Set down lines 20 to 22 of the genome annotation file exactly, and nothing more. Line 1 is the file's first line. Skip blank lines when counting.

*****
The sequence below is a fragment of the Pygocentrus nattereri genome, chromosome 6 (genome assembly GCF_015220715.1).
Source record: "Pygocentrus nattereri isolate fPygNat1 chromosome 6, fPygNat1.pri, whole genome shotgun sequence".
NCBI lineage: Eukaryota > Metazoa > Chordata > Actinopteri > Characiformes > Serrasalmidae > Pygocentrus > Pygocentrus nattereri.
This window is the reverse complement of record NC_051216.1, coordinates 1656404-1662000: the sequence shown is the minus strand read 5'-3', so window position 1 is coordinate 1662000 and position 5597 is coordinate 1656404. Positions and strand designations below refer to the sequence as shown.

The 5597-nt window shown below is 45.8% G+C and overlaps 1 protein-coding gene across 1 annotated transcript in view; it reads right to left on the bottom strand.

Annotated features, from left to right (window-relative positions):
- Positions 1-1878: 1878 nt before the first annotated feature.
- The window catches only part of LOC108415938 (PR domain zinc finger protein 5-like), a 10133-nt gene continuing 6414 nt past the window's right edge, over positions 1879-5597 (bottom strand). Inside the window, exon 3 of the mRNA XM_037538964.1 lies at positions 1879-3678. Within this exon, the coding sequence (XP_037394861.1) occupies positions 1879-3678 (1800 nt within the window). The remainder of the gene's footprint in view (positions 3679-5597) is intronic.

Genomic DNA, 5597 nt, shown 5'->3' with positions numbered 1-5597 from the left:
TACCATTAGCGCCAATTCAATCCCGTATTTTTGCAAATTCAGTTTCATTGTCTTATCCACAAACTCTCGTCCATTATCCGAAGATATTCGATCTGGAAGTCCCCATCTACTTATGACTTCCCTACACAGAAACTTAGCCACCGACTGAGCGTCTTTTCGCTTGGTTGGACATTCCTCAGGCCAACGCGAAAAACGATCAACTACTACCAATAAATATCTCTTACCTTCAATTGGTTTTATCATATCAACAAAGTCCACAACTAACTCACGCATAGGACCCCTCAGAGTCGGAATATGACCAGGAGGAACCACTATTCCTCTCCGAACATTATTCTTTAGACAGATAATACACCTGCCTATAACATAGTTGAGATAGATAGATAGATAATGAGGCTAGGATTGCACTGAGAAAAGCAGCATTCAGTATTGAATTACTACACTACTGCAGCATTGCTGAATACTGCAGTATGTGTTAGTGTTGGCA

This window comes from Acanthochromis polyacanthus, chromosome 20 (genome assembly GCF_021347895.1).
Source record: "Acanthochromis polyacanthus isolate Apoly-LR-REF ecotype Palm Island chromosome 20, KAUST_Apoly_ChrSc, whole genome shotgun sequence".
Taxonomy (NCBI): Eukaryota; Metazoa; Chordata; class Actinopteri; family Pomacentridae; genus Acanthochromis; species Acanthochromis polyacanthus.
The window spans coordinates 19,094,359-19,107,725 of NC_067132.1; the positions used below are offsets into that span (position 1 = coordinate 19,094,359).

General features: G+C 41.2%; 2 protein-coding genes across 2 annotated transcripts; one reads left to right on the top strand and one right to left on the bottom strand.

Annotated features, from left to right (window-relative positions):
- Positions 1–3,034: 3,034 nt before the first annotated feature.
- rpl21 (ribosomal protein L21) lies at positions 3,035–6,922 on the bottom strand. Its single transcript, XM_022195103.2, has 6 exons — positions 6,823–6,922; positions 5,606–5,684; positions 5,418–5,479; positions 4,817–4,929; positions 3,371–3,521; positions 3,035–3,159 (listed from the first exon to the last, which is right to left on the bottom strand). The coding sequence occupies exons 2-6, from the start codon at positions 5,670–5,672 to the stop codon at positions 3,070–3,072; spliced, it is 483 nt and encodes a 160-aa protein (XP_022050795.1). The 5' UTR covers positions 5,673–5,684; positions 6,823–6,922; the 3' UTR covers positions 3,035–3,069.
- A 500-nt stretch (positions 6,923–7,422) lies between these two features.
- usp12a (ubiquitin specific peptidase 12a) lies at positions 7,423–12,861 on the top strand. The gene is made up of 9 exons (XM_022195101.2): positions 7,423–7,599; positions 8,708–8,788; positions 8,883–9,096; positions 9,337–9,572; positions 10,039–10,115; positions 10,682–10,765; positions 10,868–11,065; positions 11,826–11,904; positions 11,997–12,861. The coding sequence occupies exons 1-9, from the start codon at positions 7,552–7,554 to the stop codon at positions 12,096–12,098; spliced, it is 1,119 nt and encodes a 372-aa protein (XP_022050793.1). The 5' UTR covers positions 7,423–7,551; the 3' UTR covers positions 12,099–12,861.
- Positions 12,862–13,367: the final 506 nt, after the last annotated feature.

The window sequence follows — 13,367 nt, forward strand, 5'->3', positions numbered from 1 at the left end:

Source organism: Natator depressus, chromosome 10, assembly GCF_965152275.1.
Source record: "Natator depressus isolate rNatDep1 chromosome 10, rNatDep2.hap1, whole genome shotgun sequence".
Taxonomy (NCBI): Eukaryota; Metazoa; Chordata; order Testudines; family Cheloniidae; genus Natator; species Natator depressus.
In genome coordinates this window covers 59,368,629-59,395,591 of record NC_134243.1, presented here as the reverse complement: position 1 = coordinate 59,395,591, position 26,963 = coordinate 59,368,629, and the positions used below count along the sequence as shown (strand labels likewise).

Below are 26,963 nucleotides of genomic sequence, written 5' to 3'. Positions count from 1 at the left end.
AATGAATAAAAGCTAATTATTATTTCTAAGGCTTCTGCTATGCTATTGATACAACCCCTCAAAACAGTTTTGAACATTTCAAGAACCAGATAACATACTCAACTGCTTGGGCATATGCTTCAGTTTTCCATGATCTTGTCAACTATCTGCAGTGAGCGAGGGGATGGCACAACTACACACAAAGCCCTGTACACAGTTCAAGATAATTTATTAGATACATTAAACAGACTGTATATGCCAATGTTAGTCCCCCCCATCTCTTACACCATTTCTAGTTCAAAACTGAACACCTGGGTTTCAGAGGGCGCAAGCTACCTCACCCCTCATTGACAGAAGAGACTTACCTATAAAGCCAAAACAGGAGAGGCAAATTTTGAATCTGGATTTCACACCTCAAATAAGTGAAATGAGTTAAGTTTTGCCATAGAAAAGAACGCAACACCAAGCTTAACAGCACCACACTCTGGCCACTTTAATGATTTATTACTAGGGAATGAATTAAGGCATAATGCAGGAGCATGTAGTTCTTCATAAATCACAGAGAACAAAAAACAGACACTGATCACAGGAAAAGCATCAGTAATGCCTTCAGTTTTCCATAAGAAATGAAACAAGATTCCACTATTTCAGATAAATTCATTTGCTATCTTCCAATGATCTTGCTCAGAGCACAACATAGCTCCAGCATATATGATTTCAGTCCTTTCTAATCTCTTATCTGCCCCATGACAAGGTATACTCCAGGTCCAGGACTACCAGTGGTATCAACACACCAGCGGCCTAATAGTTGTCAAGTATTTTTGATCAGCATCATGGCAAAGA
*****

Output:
- usp12a (ubiquitin specific peptidase 12a) lies at positions 7,423–12,861 on the top strand. The gene is made up of 9 exons (XM_022195101.2): positions 7,423–7,599; positions 8,708–8,788; positions 8,883–9,096; positions 9,337–9,572; positions 10,039–10,115; positions 10,682–10,765; positions 10,868–11,065; positions 11,826–11,904; positions 11,997–12,861. The coding sequence occupies exons 1-9, from the start codon at positions 7,552–7,554 to the stop codon at positions 12,096–12,098; spliced, it is 1,119 nt and encodes a 372-aa protein (XP_022050793.1). The 5' UTR covers positions 7,423–7,551; the 3' UTR covers positions 12,099–12,861.
- Positions 12,862–13,367: the final 506 nt, after the last annotated feature.

The window sequence follows — 13,367 nt, forward strand, 5'->3', positions numbered from 1 at the left end: